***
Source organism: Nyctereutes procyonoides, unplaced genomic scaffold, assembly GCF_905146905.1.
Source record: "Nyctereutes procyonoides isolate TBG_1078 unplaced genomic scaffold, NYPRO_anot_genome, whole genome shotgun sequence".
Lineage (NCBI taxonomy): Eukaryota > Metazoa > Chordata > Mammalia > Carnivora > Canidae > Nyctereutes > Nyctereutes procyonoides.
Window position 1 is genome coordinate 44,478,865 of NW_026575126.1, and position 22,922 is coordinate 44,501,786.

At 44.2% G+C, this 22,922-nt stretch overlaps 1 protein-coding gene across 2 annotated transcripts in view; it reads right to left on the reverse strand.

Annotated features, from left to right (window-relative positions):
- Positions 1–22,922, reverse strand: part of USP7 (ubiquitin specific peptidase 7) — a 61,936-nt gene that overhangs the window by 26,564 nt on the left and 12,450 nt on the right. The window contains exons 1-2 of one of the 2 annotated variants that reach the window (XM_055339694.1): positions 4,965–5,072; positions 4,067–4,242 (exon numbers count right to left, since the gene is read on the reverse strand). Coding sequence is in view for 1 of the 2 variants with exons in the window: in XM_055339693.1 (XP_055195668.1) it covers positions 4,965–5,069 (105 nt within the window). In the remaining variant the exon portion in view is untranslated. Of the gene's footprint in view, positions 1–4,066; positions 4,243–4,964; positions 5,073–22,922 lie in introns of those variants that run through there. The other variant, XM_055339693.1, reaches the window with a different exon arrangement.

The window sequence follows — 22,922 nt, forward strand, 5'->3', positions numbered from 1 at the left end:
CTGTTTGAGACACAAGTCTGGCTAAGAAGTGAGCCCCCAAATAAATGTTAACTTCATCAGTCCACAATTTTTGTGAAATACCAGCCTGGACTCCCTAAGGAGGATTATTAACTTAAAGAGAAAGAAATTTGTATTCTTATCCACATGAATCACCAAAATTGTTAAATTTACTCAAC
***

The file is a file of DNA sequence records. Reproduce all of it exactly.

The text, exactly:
Source organism: Nyctereutes procyonoides, unplaced genomic scaffold, assembly GCF_905146905.1.
Source record: "Nyctereutes procyonoides isolate TBG_1078 unplaced genomic scaffold, NYPRO_anot_genome, whole genome shotgun sequence".
Lineage (NCBI taxonomy): Eukaryota > Metazoa > Chordata > Mammalia > Carnivora > Canidae > Nyctereutes > Nyctereutes procyonoides.
Window position 1 is genome coordinate 44,478,865 of NW_026575126.1, and position 22,922 is coordinate 44,501,786.

At 44.2% G+C, this 22,922-nt stretch overlaps 1 protein-coding gene across 2 annotated transcripts in view; it reads right to left on the reverse strand.

Annotated features, from left to right (window-relative positions):
- Positions 1–22,922, reverse strand: part of USP7 (ubiquitin specific peptidase 7) — a 61,936-nt gene that overhangs the window by 26,564 nt on the left and 12,450 nt on the right. The window contains exons 1-2 of one of the 2 annotated variants that reach the window (XM_055339694.1): positions 4,965–5,072; positions 4,067–4,242 (exon numbers count right to left, since the gene is read on the reverse strand). Coding sequence is in view for 1 of the 2 variants with exons in the window: in XM_055339693.1 (XP_055195668.1) it covers positions 4,965–5,069 (105 nt within the window). In the remaining variant the exon portion in view is untranslated. Of the gene's footprint in view, positions 1–4,066; positions 4,243–4,964; positions 5,073–22,922 lie in introns of those variants that run through there. The other variant, XM_055339693.1, reaches the window with a different exon arrangement.

The window sequence follows — 22,922 nt, forward strand, 5'->3', positions numbered from 1 at the left end:
CTGTTTGAGACACAAGTCTGGCTAAGAAGTGAGCCCCCAAATAAATGTTAACTTCATCAGTCCACAATTTTTGTGAAATACCAGCCTGGACTCCCTAAGGAGGATTATTAACTTAAAGAGAAAGAAATTTGTATTCTTATCCACATGAATCACCAAAATTGTTAAATTTACTCAAC